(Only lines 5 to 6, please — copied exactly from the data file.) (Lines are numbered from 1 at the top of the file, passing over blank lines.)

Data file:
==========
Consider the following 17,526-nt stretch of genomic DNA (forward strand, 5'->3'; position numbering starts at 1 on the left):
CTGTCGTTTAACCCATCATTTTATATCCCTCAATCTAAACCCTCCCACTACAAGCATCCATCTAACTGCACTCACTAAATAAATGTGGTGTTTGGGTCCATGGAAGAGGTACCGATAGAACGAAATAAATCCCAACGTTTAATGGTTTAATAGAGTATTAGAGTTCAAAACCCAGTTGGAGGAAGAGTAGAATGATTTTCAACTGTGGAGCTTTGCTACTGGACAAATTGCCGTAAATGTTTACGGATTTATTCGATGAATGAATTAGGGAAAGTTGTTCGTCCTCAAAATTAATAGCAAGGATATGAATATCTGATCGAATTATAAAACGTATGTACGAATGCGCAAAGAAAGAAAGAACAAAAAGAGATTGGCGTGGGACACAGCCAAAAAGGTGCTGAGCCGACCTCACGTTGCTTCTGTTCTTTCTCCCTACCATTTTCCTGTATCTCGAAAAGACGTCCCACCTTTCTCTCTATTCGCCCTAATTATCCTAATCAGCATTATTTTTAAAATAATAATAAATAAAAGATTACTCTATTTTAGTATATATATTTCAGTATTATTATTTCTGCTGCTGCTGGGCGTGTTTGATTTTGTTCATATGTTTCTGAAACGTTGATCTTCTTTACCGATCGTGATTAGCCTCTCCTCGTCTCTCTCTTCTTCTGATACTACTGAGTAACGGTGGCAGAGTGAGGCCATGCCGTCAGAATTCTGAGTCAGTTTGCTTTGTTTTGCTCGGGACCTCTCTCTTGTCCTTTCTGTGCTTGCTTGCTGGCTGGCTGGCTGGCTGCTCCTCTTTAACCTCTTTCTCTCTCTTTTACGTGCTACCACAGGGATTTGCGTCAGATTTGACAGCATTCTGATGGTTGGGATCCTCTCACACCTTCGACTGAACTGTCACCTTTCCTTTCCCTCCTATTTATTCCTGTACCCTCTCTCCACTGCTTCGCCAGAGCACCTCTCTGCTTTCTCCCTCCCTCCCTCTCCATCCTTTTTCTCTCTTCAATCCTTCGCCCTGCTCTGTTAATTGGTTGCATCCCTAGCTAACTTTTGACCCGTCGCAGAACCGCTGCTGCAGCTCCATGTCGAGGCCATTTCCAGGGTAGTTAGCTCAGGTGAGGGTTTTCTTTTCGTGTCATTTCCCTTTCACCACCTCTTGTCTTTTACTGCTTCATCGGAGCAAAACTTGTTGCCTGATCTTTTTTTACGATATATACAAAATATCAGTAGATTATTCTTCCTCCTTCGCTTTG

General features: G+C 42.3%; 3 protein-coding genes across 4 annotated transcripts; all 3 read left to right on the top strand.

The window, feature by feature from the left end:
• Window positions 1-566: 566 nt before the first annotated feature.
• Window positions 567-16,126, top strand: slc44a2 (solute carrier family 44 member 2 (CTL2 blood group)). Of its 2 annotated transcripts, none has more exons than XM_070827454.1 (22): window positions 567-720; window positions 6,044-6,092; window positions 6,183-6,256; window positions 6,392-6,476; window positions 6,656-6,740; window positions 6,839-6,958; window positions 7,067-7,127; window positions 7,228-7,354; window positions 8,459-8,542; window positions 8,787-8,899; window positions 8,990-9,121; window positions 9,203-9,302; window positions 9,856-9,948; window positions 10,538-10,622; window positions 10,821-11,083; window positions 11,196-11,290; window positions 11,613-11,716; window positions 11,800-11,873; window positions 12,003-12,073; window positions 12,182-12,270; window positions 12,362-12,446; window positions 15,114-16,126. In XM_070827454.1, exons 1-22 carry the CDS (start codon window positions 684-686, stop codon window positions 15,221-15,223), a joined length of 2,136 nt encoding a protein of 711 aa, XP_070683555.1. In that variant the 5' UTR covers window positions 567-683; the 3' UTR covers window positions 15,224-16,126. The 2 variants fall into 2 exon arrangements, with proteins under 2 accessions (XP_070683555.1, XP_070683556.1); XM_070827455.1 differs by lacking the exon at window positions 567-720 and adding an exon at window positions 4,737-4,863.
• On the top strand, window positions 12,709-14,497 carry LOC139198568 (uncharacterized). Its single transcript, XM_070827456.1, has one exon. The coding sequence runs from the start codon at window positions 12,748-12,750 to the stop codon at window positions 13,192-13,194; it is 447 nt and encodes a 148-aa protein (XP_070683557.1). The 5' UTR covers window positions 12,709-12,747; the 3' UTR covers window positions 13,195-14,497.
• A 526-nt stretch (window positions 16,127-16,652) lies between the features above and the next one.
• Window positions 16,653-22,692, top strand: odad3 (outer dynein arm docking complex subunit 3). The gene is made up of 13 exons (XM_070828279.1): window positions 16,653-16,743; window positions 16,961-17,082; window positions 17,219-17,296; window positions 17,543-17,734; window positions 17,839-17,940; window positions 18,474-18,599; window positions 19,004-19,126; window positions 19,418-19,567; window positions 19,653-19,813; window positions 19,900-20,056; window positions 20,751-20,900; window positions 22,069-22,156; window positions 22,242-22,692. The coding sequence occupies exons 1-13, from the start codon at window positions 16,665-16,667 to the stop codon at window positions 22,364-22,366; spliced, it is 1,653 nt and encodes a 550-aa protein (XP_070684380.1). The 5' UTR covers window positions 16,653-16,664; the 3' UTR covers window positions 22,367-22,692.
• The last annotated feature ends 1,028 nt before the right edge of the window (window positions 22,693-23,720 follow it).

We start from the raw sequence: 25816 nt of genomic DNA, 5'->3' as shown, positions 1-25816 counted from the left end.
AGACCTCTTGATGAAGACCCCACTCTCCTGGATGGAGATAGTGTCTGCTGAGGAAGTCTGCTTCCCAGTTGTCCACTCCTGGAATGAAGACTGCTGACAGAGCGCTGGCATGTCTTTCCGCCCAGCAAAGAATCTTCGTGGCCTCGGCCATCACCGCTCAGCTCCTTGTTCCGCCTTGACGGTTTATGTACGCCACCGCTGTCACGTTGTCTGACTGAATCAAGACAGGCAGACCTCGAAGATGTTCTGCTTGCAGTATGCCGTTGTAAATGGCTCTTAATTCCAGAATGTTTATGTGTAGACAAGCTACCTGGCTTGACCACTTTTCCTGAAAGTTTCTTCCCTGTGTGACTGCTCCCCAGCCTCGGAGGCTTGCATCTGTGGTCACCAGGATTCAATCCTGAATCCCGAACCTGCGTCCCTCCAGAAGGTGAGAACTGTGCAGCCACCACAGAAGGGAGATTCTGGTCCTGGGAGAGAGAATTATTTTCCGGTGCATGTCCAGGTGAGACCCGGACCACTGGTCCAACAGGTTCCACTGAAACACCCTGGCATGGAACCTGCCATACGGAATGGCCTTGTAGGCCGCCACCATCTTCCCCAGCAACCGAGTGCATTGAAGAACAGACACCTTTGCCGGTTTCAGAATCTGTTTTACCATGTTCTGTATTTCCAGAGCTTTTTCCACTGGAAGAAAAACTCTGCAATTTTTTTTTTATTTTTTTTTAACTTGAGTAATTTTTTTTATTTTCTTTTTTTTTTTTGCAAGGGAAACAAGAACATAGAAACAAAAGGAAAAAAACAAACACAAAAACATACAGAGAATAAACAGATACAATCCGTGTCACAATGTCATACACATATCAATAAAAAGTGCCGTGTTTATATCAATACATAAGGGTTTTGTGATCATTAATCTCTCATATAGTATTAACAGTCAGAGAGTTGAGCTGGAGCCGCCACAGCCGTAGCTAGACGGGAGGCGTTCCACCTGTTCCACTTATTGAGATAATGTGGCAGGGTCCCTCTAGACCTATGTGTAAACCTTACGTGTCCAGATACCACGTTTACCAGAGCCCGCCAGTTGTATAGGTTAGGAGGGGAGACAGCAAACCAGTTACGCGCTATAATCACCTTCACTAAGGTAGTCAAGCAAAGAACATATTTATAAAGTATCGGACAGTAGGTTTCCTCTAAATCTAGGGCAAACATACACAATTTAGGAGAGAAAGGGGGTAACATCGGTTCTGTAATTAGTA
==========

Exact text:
• Window positions 1-566: 566 nt before the first annotated feature.
• Window positions 567-16,126, top strand: slc44a2 (solute carrier family 44 member 2 (CTL2 blood group)). Of its 2 annotated transcripts, none has more exons than XM_070827454.1 (22): window positions 567-720; window positions 6,044-6,092; window positions 6,183-6,256; window positions 6,392-6,476; window positions 6,656-6,740; window positions 6,839-6,958; window positions 7,067-7,127; window positions 7,228-7,354; window positions 8,459-8,542; window positions 8,787-8,899; window positions 8,990-9,121; window positions 9,203-9,302; window positions 9,856-9,948; window positions 10,538-10,622; window positions 10,821-11,083; window positions 11,196-11,290; window positions 11,613-11,716; window positions 11,800-11,873; window positions 12,003-12,073; window positions 12,182-12,270; window positions 12,362-12,446; window positions 15,114-16,126. In XM_070827454.1, exons 1-22 carry the CDS (start codon window positions 684-686, stop codon window positions 15,221-15,223), a joined length of 2,136 nt encoding a protein of 711 aa, XP_070683555.1. In that variant the 5' UTR covers window positions 567-683; the 3' UTR covers window positions 15,224-16,126. The 2 variants fall into 2 exon arrangements, with proteins under 2 accessions (XP_070683555.1, XP_070683556.1); XM_070827455.1 differs by lacking the exon at window positions 567-720 and adding an exon at window positions 4,737-4,863.